A nice perk with renters insurance policies is that they’ll step in with temporary living expenses or even permanent relocation expenses. If your home is unlivable during a repair or you won’t be able to move back in at all, your insurance can help. Some policies even go beyond housing expenses and will kick in with food and other necessities. How long they’ll cover and how much depends on your specific policy.
It’s important to note that this coverage is going to be limited by what is termed “normal” living needs. So, staying at the Ritz and ordering caviar from room service every night will not be covered, but a local hotel and a $20/meal per diem might fit within your insurance company’s view of normal. You also won’t be put up forever, there will be a time limit or dollar limit set for your temporary housing expenses. The goal is to get you back into your apartment or help you out while you find a new place to live.
What Does Renters Insurance Not Cover?
While renters insurance offers you a lot of coverage, it doesn’t cover everything. It’s important to look at your policy to see what perils are covered and what aren’t. If you’re interested in coverage for the following events, it might be possible to purchase an extra policy or a rider.
- Scheduled Personal Property: This is a supplemental policy that extends coverage for your property. This is very useful for the individual who has a valuable collection, artwork, or even an expensive piece of jewelry like an engagement ring.
- Flood or Earthquake Insurance: These events are usually considered disasters and not covered under regular insurance, but a rider policy is typically available, and it can be added if you want protection from these events. It should be noted that some water damage events, like a broken pipe, can cause “flooding” that will be covered in your renters insurance. Natural disaster floods are different than equipment failure floods.
- Umbrella Insurance: Umbrella insurance is a separate policy that works as a safety net financially if damages or expenses exceed your original policy. For example, when it comes to personal liability coverages, a renter’s policy may not cover an insured who commits slander against another person, but an umbrella policy would.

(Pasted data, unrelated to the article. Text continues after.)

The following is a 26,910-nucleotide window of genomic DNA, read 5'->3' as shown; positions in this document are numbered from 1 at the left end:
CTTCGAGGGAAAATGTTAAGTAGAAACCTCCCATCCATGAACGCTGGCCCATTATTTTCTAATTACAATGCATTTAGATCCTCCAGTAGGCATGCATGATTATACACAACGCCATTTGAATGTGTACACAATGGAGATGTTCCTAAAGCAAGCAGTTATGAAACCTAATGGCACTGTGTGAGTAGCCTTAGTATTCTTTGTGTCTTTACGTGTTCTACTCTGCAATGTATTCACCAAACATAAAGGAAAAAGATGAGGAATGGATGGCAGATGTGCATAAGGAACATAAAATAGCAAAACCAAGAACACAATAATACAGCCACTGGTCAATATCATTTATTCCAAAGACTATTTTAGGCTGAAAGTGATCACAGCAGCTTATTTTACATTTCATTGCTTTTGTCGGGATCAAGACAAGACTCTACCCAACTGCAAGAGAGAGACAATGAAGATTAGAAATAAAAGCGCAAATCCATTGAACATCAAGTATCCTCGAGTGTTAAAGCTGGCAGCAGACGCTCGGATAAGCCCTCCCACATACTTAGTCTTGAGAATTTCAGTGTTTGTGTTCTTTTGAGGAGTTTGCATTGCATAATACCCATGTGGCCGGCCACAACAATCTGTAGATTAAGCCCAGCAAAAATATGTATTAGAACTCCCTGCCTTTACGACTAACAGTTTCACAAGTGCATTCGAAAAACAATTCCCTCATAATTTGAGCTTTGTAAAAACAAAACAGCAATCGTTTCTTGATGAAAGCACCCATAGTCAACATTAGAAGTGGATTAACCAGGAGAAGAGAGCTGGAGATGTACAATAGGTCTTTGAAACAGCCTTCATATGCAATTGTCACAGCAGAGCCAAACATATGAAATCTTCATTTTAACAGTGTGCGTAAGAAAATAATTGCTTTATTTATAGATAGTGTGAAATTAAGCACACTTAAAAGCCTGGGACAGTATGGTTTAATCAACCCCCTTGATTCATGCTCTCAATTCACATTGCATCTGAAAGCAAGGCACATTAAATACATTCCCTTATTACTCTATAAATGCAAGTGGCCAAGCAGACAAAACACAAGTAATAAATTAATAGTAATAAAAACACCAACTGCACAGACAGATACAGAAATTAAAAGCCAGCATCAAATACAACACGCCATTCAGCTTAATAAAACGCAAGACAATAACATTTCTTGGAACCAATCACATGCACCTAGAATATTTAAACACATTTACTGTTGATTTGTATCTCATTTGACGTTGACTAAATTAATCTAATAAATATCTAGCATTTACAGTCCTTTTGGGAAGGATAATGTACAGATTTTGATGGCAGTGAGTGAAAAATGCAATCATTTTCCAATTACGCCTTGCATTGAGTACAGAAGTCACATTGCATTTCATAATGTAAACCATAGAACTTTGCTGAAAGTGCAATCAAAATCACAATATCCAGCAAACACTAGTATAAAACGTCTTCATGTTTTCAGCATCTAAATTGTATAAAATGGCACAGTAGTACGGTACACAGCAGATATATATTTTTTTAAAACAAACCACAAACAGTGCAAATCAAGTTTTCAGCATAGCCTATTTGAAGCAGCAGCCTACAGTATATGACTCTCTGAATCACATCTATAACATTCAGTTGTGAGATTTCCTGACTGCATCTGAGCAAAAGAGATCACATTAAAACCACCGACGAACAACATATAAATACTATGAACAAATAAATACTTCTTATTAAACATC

Policy Limits and Deductibles on Renters Insurance
Policy limits are set amounts in your renters insurance that are the upper limits of coverage. If you have a $10,000 policy limit for personal property but discover you have $12,000 in damage, you’ll only get reimbursed for the upper limit of $10,000. Each portion of your coverage will have a different policy limit and you might be able to adjust them, but this will also come with a premium adjustment.
Almost all renters insurance policies have deductibles. This is an amount of money that you’re expected to pay before your insurance kicks in payments. In the example above, if you had a $1,000 deductible, then you’d have to pay that $1,000 first, after that, your insurance will pay. Since the limit is $10,000 they’ll then pay the full $10,000 toward your total damage of $12,000. If you only had $10,000 in damage, you’d still pay your $1,000 deductible, but then your insurance would only pay $9,000, or the balance.
The deductible on renters insurance is often $500 or $1,000, some policies are higher, but it’s still low when compared to homeowners deductibles. This is because the policy limits are much lower and there is no structural coverage with a renters policy – that would be covered by the building owner’s insurance.
How to File a Renters Insurance Claim
If you feel you’ve had a situation that might require your renter’s insurance, there are several steps you should take to get the ball rolling and start your claim. If the situation requires police or medical intervention, contact them first, otherwise, your first call should be to your insurance company to ask for advice and start the process.
Most situations will also require a call to your landlord, even if they’re not directly involved in what happened, it’s usually best to let them know what occurred on their property.
Begin documenting the damages as soon as possible. Photos and videos are good, but medical bills, old receipts for damaged items and a list of what replacement items are, and even witness accounts or expert information can come in handy, too.
Walk through the paperwork your insurance needs with an agent if necessary. You don’t want to miss any important steps and it’s good to do it while the incident is fresh in your mind.
Some renters insurance companies will pay out quickly – within a week or two – and others can take longer. It’s not just how fast the company is, your reimbursement can also depend on you purchasing new items, repairs being made, or medical bills and follow-up appointments. Each situation is unique and comes with its own timeframe.
When it’s all said and done, it’s a great idea to update your personal possessions inventory, especially if you’ve purchased new items.
What to Consider When Purchasing Renters Insurance
When you start shopping for a renters insurance policy, make sure to ask about:
- Personal property coverage
- Liability coverage
- Relocation or temporary housing assistance
- Limits on each portion of coverage
- Any deductible amounts
- Monthly cost
- Can you add more coverage or less to fit your budget
- What is included/excluded (ask about perils specifically)
- Available rider policies
- Are pets covered (look for exclusions)
- Actual cash value or replacement cost policy options
Once you have all of that data, it’s time to evaluate the value of your property, the likelihood of a loss or incident occurring, and your budget.